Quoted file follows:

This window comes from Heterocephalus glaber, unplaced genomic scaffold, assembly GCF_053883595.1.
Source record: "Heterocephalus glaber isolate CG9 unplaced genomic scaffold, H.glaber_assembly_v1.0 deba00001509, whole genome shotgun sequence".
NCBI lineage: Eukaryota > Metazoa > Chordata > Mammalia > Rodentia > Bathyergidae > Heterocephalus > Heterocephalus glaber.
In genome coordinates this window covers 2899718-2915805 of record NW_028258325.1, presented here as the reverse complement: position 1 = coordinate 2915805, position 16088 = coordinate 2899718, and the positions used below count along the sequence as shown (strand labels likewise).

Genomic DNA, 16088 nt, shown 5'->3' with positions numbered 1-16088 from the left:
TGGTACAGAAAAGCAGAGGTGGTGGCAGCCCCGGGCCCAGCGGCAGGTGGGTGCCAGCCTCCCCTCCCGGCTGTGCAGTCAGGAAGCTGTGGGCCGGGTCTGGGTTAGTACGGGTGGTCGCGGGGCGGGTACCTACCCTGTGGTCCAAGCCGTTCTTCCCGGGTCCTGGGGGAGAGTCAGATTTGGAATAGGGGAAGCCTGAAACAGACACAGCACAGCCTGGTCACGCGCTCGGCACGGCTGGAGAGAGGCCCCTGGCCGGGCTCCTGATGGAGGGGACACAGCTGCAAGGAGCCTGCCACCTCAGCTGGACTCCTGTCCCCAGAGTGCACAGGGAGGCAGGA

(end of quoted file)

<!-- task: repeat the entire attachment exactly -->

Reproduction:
This window comes from Heterocephalus glaber, unplaced genomic scaffold, assembly GCF_053883595.1.
Source record: "Heterocephalus glaber isolate CG9 unplaced genomic scaffold, H.glaber_assembly_v1.0 deba00001509, whole genome shotgun sequence".
NCBI lineage: Eukaryota > Metazoa > Chordata > Mammalia > Rodentia > Bathyergidae > Heterocephalus > Heterocephalus glaber.
In genome coordinates this window covers 2899718-2915805 of record NW_028258325.1, presented here as the reverse complement: position 1 = coordinate 2915805, position 16088 = coordinate 2899718, and the positions used below count along the sequence as shown (strand labels likewise).

Genomic DNA, 16088 nt, shown 5'->3' with positions numbered 1-16088 from the left:
TGGTACAGAAAAGCAGAGGTGGTGGCAGCCCCGGGCCCAGCGGCAGGTGGGTGCCAGCCTCCCCTCCCGGCTGTGCAGTCAGGAAGCTGTGGGCCGGGTCTGGGTTAGTACGGGTGGTCGCGGGGCGGGTACCTACCCTGTGGTCCAAGCCGTTCTTCCCGGGTCCTGGGGGAGAGTCAGATTTGGAATAGGGGAAGCCTGAAACAGACACAGCACAGCCTGGTCACGCGCTCGGCACGGCTGGAGAGAGGCCCCTGGCCGGGCTCCTGATGGAGGGGACACAGCTGCAAGGAGCCTGCCACCTCAGCTGGACTCCTGTCCCCAGAGTGCACAGGGAGGCAGGA